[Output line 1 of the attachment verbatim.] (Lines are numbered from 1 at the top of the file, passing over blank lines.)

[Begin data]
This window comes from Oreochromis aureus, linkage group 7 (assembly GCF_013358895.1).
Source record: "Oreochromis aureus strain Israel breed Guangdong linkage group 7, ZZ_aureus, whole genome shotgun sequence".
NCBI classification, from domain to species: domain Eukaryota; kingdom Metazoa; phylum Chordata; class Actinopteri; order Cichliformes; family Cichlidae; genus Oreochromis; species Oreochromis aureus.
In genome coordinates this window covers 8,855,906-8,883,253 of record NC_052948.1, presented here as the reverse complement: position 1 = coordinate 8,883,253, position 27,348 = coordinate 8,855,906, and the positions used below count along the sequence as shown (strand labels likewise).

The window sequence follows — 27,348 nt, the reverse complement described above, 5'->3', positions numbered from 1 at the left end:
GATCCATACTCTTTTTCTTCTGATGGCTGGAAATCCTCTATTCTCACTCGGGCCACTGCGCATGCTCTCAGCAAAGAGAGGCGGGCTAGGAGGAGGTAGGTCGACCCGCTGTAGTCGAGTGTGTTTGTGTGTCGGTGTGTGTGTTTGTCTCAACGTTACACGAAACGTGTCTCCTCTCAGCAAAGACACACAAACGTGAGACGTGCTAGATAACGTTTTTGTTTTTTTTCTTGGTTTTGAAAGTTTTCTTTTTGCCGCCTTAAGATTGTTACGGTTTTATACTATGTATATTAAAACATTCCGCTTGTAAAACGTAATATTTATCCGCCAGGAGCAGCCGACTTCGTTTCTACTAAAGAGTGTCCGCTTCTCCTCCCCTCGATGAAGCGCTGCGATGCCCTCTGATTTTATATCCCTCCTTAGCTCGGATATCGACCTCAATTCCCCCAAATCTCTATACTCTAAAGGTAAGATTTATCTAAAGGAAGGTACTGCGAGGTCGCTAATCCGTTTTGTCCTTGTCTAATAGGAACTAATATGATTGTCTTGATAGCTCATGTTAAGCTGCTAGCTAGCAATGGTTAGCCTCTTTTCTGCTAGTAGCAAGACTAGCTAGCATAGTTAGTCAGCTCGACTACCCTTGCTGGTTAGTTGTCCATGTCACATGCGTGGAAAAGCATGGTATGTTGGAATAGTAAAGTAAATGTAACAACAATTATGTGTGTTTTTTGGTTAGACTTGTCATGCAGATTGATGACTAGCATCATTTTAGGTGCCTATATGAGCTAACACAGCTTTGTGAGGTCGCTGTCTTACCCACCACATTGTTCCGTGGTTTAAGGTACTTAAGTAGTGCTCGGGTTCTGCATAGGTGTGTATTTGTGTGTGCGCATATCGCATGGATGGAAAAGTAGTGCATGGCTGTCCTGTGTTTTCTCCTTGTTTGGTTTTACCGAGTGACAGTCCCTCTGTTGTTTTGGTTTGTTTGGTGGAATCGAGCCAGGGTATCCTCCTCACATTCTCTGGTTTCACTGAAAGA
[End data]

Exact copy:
This window comes from Oreochromis aureus, linkage group 7 (assembly GCF_013358895.1).